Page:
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Designer Talks: Vicky Skelcher

Vicky Skelcher's path to design was anything but ordinary. While serving in the US Air Force, she took art courses and used her free time to perfect her craft. After landing a job sculpting toys, she went on to start Torytown Sculpture. 32 years later, Skelcher's passion for sculpting has continued to grow as she designs for major tabletop brands.

How did you get started?

I was very artistic growing up. I was always drawing and making things. After graduating high school, I joined the US Air Force, and while in the service, I took several college art courses. Also, in my spare time, from the time I got off work until the wee hours of the night, I sculpted. Sculpting was my passion. After getting out of the service, I landed a job with a model shop on the east coast and got paid to sculpt toys and collectibles. It was my dream job and I loved it. Many years later, I started my own company, Torytown Sculpture. I have now been sculpting commercially for about 32 years, working with key clients like Nambé and Lenox. I also do my own personal sculpts like Christmas ornaments, figurines and busts.

Was there a defining moment in your career? If so, how did it shape you as a designer?

The defining moment in my career was when I decided to leave the company that I was working for and launch my own. I was a single parent, so it was a bit scary for me. But my son was 17 years old, so I felt the timing was right. Within a few months I had an avalanche of work coming my way which led me to start my own company. It's been quite the adventure. I have been very fortunate to work in the field that I love so much!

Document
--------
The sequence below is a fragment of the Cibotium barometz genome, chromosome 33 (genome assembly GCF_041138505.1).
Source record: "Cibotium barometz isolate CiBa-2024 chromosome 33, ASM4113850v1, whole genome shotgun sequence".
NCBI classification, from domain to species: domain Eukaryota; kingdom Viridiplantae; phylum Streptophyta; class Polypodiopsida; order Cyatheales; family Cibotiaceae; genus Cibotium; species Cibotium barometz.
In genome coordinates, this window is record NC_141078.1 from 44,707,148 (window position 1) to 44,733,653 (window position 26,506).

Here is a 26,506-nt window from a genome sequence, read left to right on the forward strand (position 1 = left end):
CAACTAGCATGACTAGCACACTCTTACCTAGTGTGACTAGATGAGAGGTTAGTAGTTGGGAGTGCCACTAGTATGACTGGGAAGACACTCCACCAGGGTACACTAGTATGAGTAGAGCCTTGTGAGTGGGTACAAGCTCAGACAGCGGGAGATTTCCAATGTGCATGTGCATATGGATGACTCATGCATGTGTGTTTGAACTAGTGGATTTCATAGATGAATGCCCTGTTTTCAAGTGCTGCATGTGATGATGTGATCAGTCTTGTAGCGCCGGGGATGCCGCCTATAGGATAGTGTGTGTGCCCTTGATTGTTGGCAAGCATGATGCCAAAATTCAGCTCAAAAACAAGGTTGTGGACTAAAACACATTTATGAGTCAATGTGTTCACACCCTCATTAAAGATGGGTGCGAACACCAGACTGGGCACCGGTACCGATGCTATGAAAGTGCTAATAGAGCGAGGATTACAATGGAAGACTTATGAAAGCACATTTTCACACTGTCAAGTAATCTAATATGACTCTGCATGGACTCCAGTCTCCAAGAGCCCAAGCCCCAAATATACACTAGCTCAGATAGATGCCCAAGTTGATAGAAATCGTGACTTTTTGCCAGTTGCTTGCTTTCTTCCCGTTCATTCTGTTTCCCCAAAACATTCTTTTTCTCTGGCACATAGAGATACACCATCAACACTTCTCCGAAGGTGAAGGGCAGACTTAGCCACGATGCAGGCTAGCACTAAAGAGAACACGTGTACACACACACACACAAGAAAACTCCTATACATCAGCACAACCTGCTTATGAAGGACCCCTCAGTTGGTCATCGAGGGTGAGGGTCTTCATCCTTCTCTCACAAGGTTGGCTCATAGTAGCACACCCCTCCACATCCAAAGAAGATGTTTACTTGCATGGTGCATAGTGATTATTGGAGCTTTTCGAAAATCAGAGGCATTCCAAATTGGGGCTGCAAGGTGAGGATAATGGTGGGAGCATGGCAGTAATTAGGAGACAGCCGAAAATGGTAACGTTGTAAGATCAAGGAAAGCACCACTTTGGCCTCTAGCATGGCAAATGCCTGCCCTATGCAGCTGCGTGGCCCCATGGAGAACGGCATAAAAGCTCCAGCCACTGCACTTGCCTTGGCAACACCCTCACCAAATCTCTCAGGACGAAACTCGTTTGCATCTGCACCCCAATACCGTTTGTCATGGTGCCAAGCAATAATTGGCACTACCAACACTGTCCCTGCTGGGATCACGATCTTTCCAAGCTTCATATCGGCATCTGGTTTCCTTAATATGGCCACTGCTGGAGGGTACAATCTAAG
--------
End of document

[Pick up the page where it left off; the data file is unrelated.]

What is the basis of your design strategy?

The basis of my design strategy is to relax and do some free thinking. Just start creating; nothing is written in stone. I can change anything that I want, but it's important to just do the work, sculpt everyday, draw everyday. Sometimes I just sit and write out ideas, and then I go back and sketch out those ideas to see if they lead anywhere.

How do you know when to stick it out and when to let go of an idea?

I don't think that I ever really let go of an idea. Sometimes that idea will grow and morph into something else. If I get stuck, I just work on a different part of the sculpt which relaxes me, and then I gently work my way back to the rest of the sculpt, and it all works out.

I'm inspired by life, nature, love and even anger. Everything we encounter influences us.

Is it difficult to strike a balance between your personal design aesthetic and the objective for commercial success?

I love both. With my personal projects, I have so much freedom which is always nice. They don't really interfere with each other because they are so different.

Outside of design, what things inspire you and influence your work?

I'm inspired by life, nature, love and even anger. Everything we encounter influences us.

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If you were not a designer, is there another career path that intrigues you?

If I was not a designer, as unlikely as it sounds, I would choose to be a scientist. I love science, and I was always interested in medicine and science. I could see myself working late into the night, looking through a microscope, trying to find answers.

Is there one person who you admire or consider to be your greatest design inspiration?

Salvador Dali was my inspiration, I love his work in his later years. Surrealism really inspired me on many levels. When I saw his work, it helped me to understand that in art there really are no rules, just art. Anything is possible.

What advice would you give to young designers who are just starting out in a commercial marketplace?

I believe that anything is possible, if you want it bad enough. And if you are willing to work for it, it will become yours. Passion is like a fuel - it can really take you a long way.